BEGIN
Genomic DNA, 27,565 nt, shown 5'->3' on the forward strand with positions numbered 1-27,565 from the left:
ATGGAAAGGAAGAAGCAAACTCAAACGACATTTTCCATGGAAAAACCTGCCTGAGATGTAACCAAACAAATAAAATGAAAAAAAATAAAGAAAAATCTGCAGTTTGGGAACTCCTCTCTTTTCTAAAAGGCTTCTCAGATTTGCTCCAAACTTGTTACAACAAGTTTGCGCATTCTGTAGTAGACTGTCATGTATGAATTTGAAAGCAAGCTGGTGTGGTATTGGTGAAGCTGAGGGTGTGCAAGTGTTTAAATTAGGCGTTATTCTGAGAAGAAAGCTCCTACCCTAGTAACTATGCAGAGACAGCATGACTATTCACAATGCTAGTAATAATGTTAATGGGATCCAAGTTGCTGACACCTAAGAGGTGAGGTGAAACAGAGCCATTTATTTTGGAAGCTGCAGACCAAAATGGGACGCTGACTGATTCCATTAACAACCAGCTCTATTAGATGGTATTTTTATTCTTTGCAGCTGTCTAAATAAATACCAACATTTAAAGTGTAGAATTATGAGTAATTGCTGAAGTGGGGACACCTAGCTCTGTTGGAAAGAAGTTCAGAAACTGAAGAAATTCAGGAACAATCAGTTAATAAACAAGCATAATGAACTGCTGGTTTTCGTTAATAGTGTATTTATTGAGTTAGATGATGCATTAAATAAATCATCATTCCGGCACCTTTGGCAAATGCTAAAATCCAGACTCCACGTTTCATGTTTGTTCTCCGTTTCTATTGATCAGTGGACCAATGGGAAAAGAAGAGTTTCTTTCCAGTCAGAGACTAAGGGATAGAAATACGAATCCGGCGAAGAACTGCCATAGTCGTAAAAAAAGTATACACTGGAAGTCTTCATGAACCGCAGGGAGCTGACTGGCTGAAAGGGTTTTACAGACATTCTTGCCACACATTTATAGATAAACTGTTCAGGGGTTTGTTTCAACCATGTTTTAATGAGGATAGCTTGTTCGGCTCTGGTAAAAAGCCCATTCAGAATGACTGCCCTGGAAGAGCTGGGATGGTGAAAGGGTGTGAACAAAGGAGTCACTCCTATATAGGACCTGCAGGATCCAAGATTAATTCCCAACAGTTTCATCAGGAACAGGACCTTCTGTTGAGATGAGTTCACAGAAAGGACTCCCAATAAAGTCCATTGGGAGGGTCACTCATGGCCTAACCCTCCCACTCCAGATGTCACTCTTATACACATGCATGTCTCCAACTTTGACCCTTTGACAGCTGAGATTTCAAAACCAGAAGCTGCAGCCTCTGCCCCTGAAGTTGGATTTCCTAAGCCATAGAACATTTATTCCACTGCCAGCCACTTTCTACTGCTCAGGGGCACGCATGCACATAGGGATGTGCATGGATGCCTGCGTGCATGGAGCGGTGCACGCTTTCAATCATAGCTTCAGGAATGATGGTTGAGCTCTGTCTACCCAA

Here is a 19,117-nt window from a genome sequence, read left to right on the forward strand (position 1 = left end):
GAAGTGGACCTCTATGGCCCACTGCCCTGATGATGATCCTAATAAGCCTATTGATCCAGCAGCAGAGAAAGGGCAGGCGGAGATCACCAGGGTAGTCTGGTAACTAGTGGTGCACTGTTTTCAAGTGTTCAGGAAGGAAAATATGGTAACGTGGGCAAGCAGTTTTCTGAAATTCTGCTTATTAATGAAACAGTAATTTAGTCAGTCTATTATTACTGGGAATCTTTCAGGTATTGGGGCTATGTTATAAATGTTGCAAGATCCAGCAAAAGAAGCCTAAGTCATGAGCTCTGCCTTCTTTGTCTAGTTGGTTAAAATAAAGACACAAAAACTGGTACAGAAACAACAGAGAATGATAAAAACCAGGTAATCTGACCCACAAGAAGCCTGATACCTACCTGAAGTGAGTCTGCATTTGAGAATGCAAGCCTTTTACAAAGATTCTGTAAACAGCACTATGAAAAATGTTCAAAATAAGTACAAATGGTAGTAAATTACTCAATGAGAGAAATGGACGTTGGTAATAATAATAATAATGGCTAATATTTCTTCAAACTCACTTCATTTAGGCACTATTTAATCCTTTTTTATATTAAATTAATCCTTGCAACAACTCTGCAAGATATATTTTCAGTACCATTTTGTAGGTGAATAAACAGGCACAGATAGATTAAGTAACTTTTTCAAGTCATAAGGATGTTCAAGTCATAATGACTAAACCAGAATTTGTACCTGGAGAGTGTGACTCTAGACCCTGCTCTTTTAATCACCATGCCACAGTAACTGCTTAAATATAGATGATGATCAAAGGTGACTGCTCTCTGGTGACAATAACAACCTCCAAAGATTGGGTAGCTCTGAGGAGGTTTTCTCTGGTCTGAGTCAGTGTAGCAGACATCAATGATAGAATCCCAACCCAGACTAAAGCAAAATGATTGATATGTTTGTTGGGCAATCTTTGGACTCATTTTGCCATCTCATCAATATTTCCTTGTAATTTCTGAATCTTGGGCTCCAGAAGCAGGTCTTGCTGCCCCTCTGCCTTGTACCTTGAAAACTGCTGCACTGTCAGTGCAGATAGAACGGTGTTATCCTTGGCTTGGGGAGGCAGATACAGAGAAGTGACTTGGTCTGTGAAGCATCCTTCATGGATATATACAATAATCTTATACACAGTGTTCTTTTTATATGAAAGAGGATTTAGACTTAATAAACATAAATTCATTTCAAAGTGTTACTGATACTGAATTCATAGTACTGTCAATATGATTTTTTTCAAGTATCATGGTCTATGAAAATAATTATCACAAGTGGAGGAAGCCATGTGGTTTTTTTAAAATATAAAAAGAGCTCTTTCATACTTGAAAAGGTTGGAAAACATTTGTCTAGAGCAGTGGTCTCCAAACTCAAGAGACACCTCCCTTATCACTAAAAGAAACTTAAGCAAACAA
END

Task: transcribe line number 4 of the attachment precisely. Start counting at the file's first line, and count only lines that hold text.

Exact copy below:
GAAGTGGACCTCTATGGCCCACTGCCCTGATGATGATCCTAATAAGCCTATTGATCCAGCAGCAGAGAAAGGGCAGGCGGAGATCACCAGGGTAGTCTGGTAACTAGTGGTGCACTGTTTTCAAGTGTTCAGGAAGGAAAATATGGTAACGTGGGCAAGCAGTTTTCTGAAATTCTGCTTATTAATGAAACAGTAATTTAGTCAGTCTATTATTACTGGGAATCTTTCAGGTATTGGGGCTATGTTATAAATGTTGCAAGATCCAGCAAAAGAAGCCTAAGTCATGAGCTCTGCCTTCTTTGTCTAGTTGGTTAAAATAAAGACACAAAAACTGGTACAGAAACAACAGAGAATGATAAAAACCAGGTAATCTGACCCACAAGAAGCCTGATACCTACCTGAAGTGAGTCTGCATTTGAGAATGCAAGCCTTTTACAAAGATTCTGTAAACAGCACTATGAAAAATGTTCAAAATAAGTACAAATGGTAGTAAATTACTCAATGAGAGAAATGGACGTTGGTAATAATAATAATAATGGCTAATATTTCTTCAAACTCACTTCATTTAGGCACTATTTAATCCTTTTTTATATTAAATTAATCCTTGCAACAACTCTGCAAGATATATTTTCAGTACCATTTTGTAGGTGAATAAACAGGCACAGATAGATTAAGTAACTTTTTCAAGTCATAAGGATGTTCAAGTCATAATGACTAAACCAGAATTTGTACCTGGAGAGTGTGACTCTAGACCCTGCTCTTTTAATCACCATGCCACAGTAACTGCTTAAATATAGATGATGATCAAAGGTGACTGCTCTCTGGTGACAATAACAACCTCCAAAGATTGGGTAGCTCTGAGGAGGTTTTCTCTGGTCTGAGTCAGTGTAGCAGACATCAATGATAGAATCCCAACCCAGACTAAAGCAAAATGATTGATATGTTTGTTGGGCAATCTTTGGACTCATTTTGCCATCTCATCAATATTTCCTTGTAATTTCTGAATCTTGGGCTCCAGAAGCAGGTCTTGCTGCCCCTCTGCCTTGTACCTTGAAAACTGCTGCACTGTCAGTGCAGATAGAACGGTGTTATCCTTGGCTTGGGGAGGCAGATACAGAGAAGTGACTTGGTCTGTGAAGCATCCTTCATGGATATATACAATAATCTTATACACAGTGTTCTTTTTATATGAAAGAGGATTTAGACTTAATAAACATAAATTCATTTCAAAGTGTTACTGATACTGAATTCATAGTACTGTCAATATGATTTTTTTCAAGTATCATGGTCTATGAAAATAATTATCACAAGTGGAGGAAGCCATGTGGTTTTTTTAAAATATAAAAAGAGCTCTTTCATACTTGAAAAGGTTGGAAAACATTTGTCTAGAGCAGTGGTCTCCAAACTCAAGAGACACCTCCCTTATCACTAAAAGAAACTTAAGCAAACAA